DISA Director Discusses Future of Joint Information Environment
By Amaani Lyle
American Forces Press Service
WASHINGTON, May 13, 2014 Budget and social trends are spurring the military’s fine-tuning of command and control, cloud computing and mobile security the director of the Defense Information Systems Agency said yesterday.
Speaking at the Joint Information Environment Mission Partner Symposium in Baltimore, Air Force Lt. Gen. Ronnie D. Hawkins Jr. said DISA wants to posture the organization’s workforce by July for the changing digital information technology environment.
“As we build out the JIE, as we build out an environment for the future, we can also help the services [with] capabilities to offload work to DISA, and that would be able to free up their workforce,” Hawkins reported.
But despite the shift to a single security architecture that includes the joint regional security staff, Hawkins said the Joint Information Environment’s complexity mandates a reassessment of the internal threats. The Pvt. Manning and the Edward Snowden data breach incidents, the general said, have illustrated the need for DISA to focus on the insider-threat arena.
“We’re able to put big data in the cloud, [but] it’s not just about storing big data, but analyzing the data we put in there,” Hawkins said. “We’re creating enterprisewide tools, and as a result, we’re creating a more defensible architecture.”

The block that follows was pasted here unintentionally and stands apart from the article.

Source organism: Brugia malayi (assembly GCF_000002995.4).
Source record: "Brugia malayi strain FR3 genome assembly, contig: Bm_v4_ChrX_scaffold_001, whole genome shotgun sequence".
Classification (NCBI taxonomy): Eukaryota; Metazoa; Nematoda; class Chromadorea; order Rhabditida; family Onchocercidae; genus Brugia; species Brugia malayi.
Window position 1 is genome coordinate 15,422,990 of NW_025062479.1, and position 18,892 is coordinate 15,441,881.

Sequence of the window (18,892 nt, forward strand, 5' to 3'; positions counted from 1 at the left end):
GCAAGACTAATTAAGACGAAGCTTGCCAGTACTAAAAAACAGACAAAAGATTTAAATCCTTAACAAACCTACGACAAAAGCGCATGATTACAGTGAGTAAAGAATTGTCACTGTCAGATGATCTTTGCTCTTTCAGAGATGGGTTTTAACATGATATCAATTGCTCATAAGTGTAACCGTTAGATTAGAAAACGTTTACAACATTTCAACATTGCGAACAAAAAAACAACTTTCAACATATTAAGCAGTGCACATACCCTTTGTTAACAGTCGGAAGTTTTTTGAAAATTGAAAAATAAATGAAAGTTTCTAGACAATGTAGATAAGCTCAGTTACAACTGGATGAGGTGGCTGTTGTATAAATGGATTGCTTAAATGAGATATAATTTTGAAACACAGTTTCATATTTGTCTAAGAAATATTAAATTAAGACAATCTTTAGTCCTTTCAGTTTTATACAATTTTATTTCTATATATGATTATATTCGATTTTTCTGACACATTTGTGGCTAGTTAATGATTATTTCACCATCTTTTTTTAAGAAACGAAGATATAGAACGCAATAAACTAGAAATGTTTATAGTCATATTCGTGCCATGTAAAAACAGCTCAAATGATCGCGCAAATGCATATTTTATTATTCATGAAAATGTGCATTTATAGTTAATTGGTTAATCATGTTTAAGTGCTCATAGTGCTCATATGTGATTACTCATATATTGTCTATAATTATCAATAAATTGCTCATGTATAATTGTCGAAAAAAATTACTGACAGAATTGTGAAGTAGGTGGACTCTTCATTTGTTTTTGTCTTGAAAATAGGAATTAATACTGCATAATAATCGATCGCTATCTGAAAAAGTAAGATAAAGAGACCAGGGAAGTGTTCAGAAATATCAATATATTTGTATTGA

Moving information through the mobility ecosystem requires securing the data at rest and also in transit, Hawkins said. “Whatever type of hand-held device you have, you can be assured that the information moved from point A to point B is the information sent from the user to the receiver.”
The general also said the end goal is to be able to move information across the mission partner environment. “We are exploiting what is taking place as we build out the JIE within the Pacific Rim,” Hawkins said. “The mobile networking system is the driver of the foundation.”
Centralizing, consolidating and standardizing the budget have also been a priority for DISA, Hawkins said.
“We’ve been transparent on where we’re spending our money,” he said. “We are looking at making sure we reduce costs. … We want to maximize a workforce that is focused on the future [and] organize for the competitive IT advantage to make sure DISA is organized for success.”
Hawkins emphasized that workforce training that enables a shift from past to future conflicts is critical in DISA’s growth and partnership across the DOD.
“We must maneuver our resources to shape the enterprise for the conflicts of tomorrow, not really the conflicts we’ve had in the past,” the general said.
(Follow Amaani Lyle on Twitter: @LyleAFPS)